BURT WOLF: Calvin demanded an almost monk-like asceticism in the city, which made watch making a perfect occupation. The monk’s cell was replaced by the watchmaker’s cabinet, and Geneva became one of the most productive and creative cities in the world. No other country were so many watches made and sold. Today the watchmakers’ craft is commemorated in Geneva’s Clock and Watch Museum. Fabienne Sturm is the Curator.
FABIENNE STURM ON CAMERA: You ask me to talk about pieces I prefer.
BURT WOLF ON CAMERA: Yes.
FABIENNE STURM: So it's a personal choice. This one, without hands, and with a ... some holes in the dial, is one of my favorite piece in the Museum, for me its very interesting piece, because it's very calm, and I like when the time is going with calm. What is really impressed with this piece and ... is that there are painted in enamel on gold, but we have today the same colors as we had in the seventeenth century. On this one you have a link between the theme of time and the theme of love. And inside you have a landscape, with a river, and a man walking along the river. And this means that time is flowing...flowing as a river. And man is just walking during life.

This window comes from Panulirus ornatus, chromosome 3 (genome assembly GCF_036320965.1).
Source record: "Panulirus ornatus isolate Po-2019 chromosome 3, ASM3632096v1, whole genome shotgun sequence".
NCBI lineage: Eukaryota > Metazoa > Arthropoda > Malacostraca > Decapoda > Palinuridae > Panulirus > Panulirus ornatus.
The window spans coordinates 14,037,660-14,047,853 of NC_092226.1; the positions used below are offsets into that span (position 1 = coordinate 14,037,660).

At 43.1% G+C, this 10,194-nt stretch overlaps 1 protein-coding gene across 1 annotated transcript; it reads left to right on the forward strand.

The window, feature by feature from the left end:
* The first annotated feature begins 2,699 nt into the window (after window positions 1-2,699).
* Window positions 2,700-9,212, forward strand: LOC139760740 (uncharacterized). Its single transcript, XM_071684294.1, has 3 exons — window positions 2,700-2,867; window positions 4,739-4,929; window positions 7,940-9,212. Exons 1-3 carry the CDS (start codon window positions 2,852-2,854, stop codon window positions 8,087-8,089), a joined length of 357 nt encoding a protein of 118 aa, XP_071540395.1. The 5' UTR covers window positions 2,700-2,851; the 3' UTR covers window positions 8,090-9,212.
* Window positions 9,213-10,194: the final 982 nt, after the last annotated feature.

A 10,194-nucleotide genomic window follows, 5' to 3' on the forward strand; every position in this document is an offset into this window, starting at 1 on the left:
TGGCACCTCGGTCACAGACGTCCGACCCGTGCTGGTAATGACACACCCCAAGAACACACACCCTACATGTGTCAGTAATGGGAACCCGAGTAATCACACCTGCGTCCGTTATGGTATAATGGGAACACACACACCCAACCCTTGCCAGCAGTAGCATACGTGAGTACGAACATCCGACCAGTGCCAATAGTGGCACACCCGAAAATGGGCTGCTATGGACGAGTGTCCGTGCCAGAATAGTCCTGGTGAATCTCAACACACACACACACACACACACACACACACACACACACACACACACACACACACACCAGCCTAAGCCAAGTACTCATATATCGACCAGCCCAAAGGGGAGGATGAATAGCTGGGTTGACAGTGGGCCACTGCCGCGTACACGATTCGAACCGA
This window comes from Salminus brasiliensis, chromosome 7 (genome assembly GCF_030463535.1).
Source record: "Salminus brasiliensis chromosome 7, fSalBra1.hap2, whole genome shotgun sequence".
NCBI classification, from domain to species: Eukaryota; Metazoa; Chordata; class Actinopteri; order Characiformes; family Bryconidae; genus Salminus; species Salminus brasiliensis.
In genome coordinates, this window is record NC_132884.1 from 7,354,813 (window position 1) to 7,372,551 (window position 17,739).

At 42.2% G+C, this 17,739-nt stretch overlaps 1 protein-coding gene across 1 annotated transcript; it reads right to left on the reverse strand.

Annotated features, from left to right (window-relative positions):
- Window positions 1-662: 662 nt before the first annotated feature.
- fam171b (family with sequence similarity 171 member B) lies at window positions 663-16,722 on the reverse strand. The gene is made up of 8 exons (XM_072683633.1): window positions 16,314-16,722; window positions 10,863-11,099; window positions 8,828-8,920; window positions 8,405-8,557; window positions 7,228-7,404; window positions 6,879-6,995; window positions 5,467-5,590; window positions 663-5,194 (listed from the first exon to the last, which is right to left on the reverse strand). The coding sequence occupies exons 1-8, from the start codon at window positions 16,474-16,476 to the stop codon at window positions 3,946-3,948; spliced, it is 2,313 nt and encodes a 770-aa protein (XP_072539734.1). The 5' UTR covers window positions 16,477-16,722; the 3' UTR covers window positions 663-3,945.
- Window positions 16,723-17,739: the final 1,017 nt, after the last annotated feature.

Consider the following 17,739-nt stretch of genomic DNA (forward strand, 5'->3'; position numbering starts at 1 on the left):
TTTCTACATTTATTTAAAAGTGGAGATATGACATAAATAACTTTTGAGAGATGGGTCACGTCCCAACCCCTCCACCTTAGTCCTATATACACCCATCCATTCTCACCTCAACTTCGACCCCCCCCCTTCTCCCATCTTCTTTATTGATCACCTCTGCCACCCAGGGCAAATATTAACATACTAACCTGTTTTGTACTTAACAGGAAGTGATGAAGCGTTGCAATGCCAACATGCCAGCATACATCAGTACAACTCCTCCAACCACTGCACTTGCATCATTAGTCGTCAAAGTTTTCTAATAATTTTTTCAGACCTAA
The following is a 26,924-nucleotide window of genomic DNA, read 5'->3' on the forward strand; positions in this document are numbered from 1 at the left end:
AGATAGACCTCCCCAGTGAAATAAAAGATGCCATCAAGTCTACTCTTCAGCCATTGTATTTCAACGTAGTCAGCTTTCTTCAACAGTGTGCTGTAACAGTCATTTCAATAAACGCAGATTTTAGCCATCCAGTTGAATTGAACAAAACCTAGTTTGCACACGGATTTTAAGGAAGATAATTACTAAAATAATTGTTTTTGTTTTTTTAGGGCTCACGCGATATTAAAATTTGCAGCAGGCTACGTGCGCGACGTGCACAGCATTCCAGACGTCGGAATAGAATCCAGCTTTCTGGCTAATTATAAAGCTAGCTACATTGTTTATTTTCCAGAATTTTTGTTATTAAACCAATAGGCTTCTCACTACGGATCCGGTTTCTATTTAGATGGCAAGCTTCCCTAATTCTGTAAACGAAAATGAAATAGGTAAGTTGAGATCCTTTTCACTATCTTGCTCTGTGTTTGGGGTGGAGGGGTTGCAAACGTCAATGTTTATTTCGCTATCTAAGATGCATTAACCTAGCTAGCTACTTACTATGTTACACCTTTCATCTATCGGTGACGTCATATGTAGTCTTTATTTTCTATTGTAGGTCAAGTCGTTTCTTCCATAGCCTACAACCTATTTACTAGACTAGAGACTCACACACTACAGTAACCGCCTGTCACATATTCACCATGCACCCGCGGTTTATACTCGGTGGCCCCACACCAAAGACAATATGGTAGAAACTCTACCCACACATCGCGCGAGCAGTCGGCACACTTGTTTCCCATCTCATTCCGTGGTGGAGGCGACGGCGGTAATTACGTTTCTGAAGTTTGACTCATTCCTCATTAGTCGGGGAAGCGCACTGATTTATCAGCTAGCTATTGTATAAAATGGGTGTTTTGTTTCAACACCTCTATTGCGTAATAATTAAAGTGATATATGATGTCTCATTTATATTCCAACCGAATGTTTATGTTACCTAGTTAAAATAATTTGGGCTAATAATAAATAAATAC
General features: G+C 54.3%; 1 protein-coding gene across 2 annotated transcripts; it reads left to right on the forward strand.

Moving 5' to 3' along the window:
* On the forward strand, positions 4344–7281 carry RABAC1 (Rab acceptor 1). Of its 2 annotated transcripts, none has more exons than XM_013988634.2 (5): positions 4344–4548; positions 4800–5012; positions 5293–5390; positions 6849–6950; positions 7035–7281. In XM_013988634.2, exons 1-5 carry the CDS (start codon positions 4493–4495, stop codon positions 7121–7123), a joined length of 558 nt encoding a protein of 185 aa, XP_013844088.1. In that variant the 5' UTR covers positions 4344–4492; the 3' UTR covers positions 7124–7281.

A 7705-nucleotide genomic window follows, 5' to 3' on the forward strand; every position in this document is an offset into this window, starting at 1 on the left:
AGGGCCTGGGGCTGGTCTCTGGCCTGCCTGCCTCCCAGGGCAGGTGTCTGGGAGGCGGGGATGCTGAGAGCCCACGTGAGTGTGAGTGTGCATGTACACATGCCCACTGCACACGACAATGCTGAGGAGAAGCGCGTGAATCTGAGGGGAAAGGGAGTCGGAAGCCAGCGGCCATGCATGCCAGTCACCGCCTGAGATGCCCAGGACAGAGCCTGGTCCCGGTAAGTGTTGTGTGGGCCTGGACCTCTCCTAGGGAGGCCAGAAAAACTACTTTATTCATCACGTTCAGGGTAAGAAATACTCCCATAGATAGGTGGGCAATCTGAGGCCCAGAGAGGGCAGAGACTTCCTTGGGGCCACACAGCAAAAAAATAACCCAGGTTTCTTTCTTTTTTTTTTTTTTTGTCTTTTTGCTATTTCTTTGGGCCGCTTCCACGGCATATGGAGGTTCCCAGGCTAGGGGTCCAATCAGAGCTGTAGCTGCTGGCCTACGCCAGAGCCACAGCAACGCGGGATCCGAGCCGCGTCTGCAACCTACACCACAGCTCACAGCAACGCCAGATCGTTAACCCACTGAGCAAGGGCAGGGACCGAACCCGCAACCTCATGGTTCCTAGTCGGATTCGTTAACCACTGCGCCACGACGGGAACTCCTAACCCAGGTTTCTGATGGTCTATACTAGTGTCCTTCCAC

What is interesting also in this pieces, is that you have something to do to know the time, you have to press something, you have to ... to take it in your hand.
BURT WOLF ON CAMERA: The watch making industry was a source of income, but it was also a source of conflict. It brought in lots of money, but it clearly violated the city's sumptuary laws, that said that no jewelry was to be worn, with the exception of a wedding ring and a watch, and the watch was to be worn in a way that was not ostentatious.
BURT WOLF: Clearly, to flaunt it while you got it was not in. This little number made by the Veigneur Brothers in 1775, was something you only wore on an out of town trip.
And it was an out of town trip for Jean-Henri Dunant, a Geneva business man, that led to one of the most important humanitarian organizations in the world.
BURT WOLF ON CAMERA: In the summer of 1859, Dunant arrived in Italy during the Battle of Solferino, and saw 40 thousand men dying because, after the battle ended, there was no form of medical attention. When he got back to Geneva, he pleaded for the formation of a permanent relief society.